WALLACE: Juan --


WALLACE: Mike Pence. Basic stuff. Foreign governments can't participate in our elections.

How badly do you think what we've heard so far -- and -- and, you know, it's not just a whistleblower complaint, because a lot has been corroborated by what the White House turned over and what we found out from two officials from the State Department this week.

How badly do you think the president has been hurt by the revelations so far?

WILLIAMS: Well, the polls show that it has hurt him and, you know, we've all said that there's increasing numbers of people who not only now favor impeachment -- by the way those numbers include House Democrats, increased number in those who said they're -- now they want impeachment. But it also is an indication more people say they want conviction in the Senate. I think it's 44 percent in the latest "USA Today" poll, which was a surprise to me.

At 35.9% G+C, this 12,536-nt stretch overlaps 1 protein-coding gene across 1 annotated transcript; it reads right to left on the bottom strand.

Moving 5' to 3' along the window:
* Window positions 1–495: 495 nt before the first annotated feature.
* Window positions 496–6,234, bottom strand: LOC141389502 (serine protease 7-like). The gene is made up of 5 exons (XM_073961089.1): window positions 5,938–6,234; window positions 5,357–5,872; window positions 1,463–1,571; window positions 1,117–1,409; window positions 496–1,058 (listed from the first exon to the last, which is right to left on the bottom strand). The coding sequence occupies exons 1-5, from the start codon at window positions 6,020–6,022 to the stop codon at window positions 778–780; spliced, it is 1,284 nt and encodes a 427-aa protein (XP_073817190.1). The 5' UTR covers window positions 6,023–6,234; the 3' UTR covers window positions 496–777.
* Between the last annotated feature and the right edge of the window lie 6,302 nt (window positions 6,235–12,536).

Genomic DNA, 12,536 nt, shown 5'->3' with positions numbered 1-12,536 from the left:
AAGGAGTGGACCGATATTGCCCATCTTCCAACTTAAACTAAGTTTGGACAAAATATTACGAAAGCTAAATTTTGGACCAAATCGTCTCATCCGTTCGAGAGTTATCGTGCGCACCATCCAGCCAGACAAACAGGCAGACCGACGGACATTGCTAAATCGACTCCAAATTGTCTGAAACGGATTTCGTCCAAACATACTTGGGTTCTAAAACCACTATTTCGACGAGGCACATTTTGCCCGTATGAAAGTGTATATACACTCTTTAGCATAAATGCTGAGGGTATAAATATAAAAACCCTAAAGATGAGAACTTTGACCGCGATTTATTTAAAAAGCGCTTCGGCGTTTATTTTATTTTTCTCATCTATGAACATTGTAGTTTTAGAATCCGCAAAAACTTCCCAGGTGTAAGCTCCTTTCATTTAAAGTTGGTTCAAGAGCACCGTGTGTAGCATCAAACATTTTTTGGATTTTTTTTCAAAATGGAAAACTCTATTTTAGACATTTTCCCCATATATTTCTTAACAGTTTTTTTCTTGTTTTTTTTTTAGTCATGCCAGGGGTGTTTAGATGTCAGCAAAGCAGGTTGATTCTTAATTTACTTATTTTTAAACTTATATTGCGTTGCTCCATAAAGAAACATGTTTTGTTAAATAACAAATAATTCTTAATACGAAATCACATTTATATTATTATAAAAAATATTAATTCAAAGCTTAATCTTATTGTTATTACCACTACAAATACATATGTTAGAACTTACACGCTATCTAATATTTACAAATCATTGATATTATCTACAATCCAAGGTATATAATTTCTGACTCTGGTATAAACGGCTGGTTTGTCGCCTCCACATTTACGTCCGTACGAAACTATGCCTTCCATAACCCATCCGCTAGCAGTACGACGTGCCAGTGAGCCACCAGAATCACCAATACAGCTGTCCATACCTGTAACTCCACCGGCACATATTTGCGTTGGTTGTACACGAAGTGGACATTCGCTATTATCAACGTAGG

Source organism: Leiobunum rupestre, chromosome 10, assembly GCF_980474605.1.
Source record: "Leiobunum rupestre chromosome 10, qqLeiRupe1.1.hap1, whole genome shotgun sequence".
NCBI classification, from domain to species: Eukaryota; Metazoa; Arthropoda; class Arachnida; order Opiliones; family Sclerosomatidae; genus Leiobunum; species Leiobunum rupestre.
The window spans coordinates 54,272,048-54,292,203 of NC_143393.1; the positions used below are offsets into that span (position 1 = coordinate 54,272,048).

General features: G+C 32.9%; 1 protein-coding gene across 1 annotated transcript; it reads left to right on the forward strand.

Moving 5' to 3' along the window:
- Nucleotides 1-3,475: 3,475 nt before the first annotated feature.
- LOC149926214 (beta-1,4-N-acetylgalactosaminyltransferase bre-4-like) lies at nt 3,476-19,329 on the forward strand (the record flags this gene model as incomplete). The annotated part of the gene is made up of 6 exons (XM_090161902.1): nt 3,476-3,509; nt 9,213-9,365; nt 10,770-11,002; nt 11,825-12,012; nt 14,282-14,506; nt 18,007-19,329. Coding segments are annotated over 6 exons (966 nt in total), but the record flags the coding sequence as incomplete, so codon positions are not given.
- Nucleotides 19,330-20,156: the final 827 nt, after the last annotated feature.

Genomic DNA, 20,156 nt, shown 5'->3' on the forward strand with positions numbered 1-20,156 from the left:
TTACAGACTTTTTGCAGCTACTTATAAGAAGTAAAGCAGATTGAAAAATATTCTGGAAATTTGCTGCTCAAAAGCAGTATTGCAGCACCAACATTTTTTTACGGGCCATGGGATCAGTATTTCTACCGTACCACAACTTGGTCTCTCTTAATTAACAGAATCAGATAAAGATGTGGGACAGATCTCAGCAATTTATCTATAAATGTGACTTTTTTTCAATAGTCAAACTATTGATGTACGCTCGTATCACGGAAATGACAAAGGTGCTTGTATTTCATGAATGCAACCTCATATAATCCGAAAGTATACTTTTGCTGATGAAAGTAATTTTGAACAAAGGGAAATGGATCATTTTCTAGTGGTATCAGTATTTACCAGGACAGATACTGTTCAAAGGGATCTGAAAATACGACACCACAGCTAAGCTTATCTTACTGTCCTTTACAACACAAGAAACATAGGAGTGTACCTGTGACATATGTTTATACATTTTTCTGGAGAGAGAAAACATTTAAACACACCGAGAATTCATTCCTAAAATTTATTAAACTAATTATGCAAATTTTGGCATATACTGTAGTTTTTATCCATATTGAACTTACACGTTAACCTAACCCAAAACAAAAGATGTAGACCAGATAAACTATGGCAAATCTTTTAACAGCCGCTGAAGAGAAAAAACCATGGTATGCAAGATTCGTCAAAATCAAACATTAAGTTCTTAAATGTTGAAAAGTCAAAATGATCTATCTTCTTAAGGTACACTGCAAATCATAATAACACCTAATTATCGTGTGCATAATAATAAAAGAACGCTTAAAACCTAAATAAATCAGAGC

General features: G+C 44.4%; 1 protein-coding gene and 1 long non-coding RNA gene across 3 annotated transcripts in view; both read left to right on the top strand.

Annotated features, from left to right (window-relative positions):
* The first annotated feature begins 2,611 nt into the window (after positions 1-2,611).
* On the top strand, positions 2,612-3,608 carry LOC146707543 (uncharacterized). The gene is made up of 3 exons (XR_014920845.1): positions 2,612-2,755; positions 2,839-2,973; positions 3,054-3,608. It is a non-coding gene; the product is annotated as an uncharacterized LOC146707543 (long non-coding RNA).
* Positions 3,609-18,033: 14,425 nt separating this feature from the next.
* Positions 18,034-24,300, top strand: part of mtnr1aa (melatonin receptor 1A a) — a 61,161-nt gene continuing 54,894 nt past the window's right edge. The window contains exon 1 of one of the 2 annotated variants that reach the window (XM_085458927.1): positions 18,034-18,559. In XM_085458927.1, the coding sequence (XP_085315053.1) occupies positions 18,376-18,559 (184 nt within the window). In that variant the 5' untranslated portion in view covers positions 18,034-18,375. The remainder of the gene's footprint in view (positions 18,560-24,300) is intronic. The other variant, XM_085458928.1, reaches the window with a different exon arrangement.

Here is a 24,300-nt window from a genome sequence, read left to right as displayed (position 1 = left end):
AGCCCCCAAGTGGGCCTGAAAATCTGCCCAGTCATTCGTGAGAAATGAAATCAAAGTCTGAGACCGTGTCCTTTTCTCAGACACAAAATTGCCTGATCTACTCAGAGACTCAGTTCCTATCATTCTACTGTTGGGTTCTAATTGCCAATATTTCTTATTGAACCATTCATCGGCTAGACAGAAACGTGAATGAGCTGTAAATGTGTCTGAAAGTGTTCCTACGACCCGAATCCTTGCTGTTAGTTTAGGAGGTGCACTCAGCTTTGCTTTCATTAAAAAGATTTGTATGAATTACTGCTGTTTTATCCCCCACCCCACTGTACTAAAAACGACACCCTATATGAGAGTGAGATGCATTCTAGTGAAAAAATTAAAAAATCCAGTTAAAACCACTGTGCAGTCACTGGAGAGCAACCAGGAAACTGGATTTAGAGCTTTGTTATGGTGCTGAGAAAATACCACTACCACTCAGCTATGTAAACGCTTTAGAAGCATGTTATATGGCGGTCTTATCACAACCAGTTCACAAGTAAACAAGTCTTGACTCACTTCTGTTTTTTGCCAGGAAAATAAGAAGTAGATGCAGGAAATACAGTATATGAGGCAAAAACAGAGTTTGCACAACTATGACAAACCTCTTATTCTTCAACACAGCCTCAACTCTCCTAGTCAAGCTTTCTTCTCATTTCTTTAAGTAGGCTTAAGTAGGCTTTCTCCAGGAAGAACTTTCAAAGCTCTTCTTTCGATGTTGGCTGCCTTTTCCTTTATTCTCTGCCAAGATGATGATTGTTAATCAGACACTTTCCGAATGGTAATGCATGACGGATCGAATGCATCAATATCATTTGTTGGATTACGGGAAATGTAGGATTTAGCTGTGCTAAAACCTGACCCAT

But what you get here is, I think that the president's base will be hardened in terms of support by impeachment. They will see this as people picking on the president. The president makes the case he was duly elected. These people are involved in a coup if not treason. They're just trying to undo because they're losers.

But the contrary, impact, I think, will be that you will start to see moderates -- I think you'll start to see especially suburban white women in states like Wisconsin, Michigan, Pennsylvania, Ohio, just turned off by all the static, all the noise, all the recrimination. I think it, there, hurts the president's re-election bid.